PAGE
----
Neighborhood disadvantage and physical activity: Baseline results from the HABITAT multilevel longitudinal study

Turrell, Gavin, Haynes, Michele, Burton, Nicola W., Giles-Corti, Billie, Oldenburg, Brian, Wilson, Lee-Ann, Giskes, Katrina and Brown, Wendy J. (2010) Neighborhood disadvantage and physical activity: Baseline results from the HABITAT multilevel longitudinal study. Annals of Epidemiology, 20 3: 171-181. doi:10.1016/j.annepidem.2009.11.004


Author Turrell, Gavin
Haynes, Michele
Burton, Nicola W.
Giles-Corti, Billie
Oldenburg, Brian
Wilson, Lee-Ann
Giskes, Katrina
Brown, Wendy J.
Title Neighborhood disadvantage and physical activity: Baseline results from the HABITAT multilevel longitudinal study
Journal name Annals of Epidemiology   Check publisher's open access policy
ISSN 1047-2797
1873-2585
Publication date 2010-03
Sub-type Article (original research)
DOI 10.1016/j.annepidem.2009.11.004
Volume 20
Issue 3
Start page 171
End page 181
Total pages 11
Place of publication New York, USA
Publisher Elsevier Science
Language eng
Formatted abstract
Purpose: To examine the association between neighborhood disadvantage and physical activity (PA).
Methods
: We use data from the HABITAT multilevel longitudinal study of PA among middle-aged (40–65 years) men and women (N = 11,037, 68.5% response rate) living in 200 neighborhoods in Brisbane, Australia. PA was measured using three questions from the Active Australia Survey (general walking, moderate, and vigorous activity), one indicator of total activity, and two questions about walking and cycling for transport. The PA measures were operationalized by using multiple categories based on time and estimated energy expenditure that were interpretable with reference to the latest PA recommendations. The association between neighborhood disadvantage and PA was examined with the use of multilevel multinomial logistic regression and Markov chain Monte Carlo simulation. The contribution of neighborhood disadvantage to between-neighborhood variation in PA was assessed using the 80% interval odds ratio.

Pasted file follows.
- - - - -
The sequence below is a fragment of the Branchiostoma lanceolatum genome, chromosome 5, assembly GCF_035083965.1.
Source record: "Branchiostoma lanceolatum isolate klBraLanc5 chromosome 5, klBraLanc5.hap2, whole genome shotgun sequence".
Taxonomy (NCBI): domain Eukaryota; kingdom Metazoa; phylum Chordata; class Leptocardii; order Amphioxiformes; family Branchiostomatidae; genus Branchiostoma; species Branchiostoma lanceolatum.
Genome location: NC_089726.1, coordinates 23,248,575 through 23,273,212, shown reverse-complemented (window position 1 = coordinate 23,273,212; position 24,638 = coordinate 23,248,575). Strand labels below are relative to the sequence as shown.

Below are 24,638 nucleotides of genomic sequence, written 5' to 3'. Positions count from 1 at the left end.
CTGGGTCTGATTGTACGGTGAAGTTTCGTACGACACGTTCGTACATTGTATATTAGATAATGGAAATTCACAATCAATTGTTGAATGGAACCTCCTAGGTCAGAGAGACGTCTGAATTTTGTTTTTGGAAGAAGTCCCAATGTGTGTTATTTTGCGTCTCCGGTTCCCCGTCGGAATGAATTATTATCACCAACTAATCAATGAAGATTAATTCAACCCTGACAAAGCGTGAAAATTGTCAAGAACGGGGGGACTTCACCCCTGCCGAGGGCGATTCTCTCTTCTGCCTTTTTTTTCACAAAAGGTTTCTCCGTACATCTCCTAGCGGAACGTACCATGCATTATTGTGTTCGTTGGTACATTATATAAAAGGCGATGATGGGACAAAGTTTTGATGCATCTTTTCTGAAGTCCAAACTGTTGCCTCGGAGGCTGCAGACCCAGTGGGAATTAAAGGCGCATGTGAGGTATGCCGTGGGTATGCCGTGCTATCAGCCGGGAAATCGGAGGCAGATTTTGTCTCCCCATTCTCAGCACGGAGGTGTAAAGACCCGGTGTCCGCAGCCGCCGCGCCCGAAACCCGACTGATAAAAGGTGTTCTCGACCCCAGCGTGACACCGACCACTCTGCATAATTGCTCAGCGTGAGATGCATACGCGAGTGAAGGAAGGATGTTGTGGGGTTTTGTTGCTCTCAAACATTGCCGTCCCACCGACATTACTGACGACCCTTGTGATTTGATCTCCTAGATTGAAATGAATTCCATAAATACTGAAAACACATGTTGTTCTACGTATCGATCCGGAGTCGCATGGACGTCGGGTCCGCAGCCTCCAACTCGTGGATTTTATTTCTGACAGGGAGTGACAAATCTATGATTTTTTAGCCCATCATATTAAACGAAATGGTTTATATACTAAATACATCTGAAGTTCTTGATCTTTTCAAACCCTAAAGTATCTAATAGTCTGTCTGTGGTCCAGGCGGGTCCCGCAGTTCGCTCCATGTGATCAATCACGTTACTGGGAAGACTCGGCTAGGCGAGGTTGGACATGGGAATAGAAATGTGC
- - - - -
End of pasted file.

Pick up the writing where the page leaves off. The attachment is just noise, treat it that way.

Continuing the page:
Results
: After adjustment for sex, age, living arrangement, education, occupation, and household income, reported participation in all measures and levels of PA varied significantly across Brisbane's neighborhoods, and neighborhood disadvantage accounted for some of this variation. Residents of advantaged neighborhoods reported significantly higher levels of total activity, general walking, moderate, and vigorous activity; however, they were less likely to walk for transport. There was no statistically significant association between neighborhood disadvantage and cycling for transport. In terms of total PA, residents of advantaged neighborhoods were more likely to exceed PA recommendations.
Conclusions
: Neighborhoods may exert a contextual effect on the likelihood of residents participating in PA. The greater propensity of residents in advantaged neighborhoods to do high levels of total PA may contribute to lower rates of cardiovascular disease and obesity in these areas.

Keyword Markov chains
Multilevel analysis
Neighborhood
Socioeconomic factors
Physical activity
Q-Index Code C1
Q-Index Status Provisional Code
Institutional Status Non-UQ

Document type: Journal Article
Sub-type: Article (original research)
Collections: ERA 2012 Admin Only
School of Human Movement and Nutrition Sciences Publications
 
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Created: Fri, 24 Sep 2010, 14:22:28 EST by Laura McTaggart on behalf of Faculty Of Health Sciences